Search the Health Library
Get the facts on diseases, conditions, tests and procedures.
I Want To...
I Want To...
Find Research Faculty
Enter the last name, specialty or keyword for your search below.
January 20, 2004
NOTE: Wenz Funeral Arrangement Information
The attached message was distributed this morning to all at Johns Hopkins Medicine.
DRS. JAMES & LIDIA WENZ KILLED IN ACCIDENT
With profound sorrow, we inform you that the husband and wife killed in the accident on I-83 early this morning were Drs. James and Lidia Wenz. Their death is a loss not just to their children, but to the entire Johns Hopkins Medicine family and to the many patients who benefited from their skills. As more information becomes available about memorial services, we will keep you informed. In the meantime, we remind you of the enormous skills and promise lost to the world by their deaths:
A brilliant and innovative orthopedic surgeon, Dr. James Wenz, 40, was chairman of the Department of Orthopaedic Surgery at Johns Hopkins Bayview Medical Center, an assistant professor of orthopaedic surgery at The Johns Hopkins University School of Medicine, and an attending surgeon at both Bayview and The Johns Hopkins Hospital.
A Somerville, NJ native, James Wenz received his B.S. in 1987 in biomedical engineering from Rensselaer Polytechnic Institute, where he did extensive research on prosthetic devices and mechanical properties of articular cartilage, knowledge which he brought into practical application in orthopedics.
After receiving his M.D. from Johns Hopkins in 1991, he completed his orthopaedic residency at Hopkins Hospital in 1996, where he received specialized training in joint reconstruction surgery, and then did a one-year fellowship with Dr. David Hungerford before joining the faculty in 1997. He concentrated on total hip and total knee replacement surgery, the treatment of osteonecrosis, revision surgery for failed joint replacements and the use of cartilage transplantation. Some of these advanced techniques incorporated the use of minimally invasive approaches. He performed hundreds of hip replacements through a four-inch incision, rather than the standard 10-12 inches.
A fellow of the American Academy of Orthopaedic Surgeons, Dr. Wenz’s major areas of interest also included the care of fractures in geriatric patients. He was conducting research in alternative treatments of arthritis, joint replacement surgery, cartilage transplant techniques and osteonecrosis, as well as in reconstruction after failed joint replacement surgery. Outside of medicine, he once described his interests as “bicycling, ballroom dancing, computer imaging, snowmobiling, water-skiing and tennis.”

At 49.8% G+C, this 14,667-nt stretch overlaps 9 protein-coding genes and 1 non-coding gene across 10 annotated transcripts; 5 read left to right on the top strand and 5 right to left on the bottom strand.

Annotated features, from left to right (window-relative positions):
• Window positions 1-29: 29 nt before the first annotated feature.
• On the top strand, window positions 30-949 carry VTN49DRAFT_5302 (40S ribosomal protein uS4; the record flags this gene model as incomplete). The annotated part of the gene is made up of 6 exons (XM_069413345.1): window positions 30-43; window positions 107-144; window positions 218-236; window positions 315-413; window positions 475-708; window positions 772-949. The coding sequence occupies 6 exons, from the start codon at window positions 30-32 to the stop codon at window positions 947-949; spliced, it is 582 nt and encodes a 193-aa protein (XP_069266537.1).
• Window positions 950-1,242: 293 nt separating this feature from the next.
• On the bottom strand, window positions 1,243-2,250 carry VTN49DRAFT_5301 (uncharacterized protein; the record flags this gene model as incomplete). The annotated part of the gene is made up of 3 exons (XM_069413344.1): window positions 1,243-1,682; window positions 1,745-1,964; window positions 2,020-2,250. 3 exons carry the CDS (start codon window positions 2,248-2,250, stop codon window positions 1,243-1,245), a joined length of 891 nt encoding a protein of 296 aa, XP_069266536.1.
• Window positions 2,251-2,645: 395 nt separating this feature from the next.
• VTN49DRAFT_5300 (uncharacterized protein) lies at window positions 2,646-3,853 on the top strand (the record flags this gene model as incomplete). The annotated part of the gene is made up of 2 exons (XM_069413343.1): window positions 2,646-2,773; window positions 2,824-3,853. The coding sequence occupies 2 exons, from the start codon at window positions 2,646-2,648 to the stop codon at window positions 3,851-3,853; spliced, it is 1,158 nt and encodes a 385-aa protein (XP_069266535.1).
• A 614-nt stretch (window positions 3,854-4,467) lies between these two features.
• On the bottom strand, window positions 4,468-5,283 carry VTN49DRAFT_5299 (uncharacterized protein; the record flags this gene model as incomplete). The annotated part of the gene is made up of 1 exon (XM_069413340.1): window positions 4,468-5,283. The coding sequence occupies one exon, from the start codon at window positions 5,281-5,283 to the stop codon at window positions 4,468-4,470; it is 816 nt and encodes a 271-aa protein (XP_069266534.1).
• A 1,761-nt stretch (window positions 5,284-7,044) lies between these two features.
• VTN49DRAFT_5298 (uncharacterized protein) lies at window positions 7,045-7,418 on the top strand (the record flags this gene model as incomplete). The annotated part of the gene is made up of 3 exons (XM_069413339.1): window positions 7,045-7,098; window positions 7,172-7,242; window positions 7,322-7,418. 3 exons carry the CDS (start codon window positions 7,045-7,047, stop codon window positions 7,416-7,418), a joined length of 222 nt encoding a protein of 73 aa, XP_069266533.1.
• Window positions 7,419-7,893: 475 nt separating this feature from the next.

“Dr. James Wenz was the most brilliant innovator and technical surgeon ever to graduate from the Johns Hopkins Orthopaedic Surgery Residency Program,” according to Frank Frassica, M.D., chairman of the Department of Orthopaedic Surgery. “He was an advocate for resident education and patient safety. He will be tremendously missed not only by the Hopkins community but also on a regional and national level. He was a true gentleman and was universally loved by his patients, colleagues and friends.”
Child psychiatrist Dr. Lidia Wenz, 44, received three degrees from the State University of New York in Buffalo (SUNY-Buffalo): a B.S. in nursing in 1983, a B.A. in psychology in 1984, and an M.D. in 1990. She trained in psychiatry at Johns Hopkins, serving as a resident from July 1990 until 1993 and then completing a fellowship in child psychiatry. An instructor in psychiatry at the time of her death, she was on the Johns Hopkins full-time faculty until 2001, when she left to spend more time with her children, Adrianna, now 8, and James Jr., now 7. Both children also were injured in the accident, but are expected to recover from their injuries.
According to Department of Psychiatry Director Dr. J. Raymond DePaulo, Jr., “Lidia was as good as they come. She was one of the best adult residents in her years of training and then became a wonderful child psychiatrist. We all were planning her return to the full-time faculty when her children were older. She as well as her husband will be sorely missed.”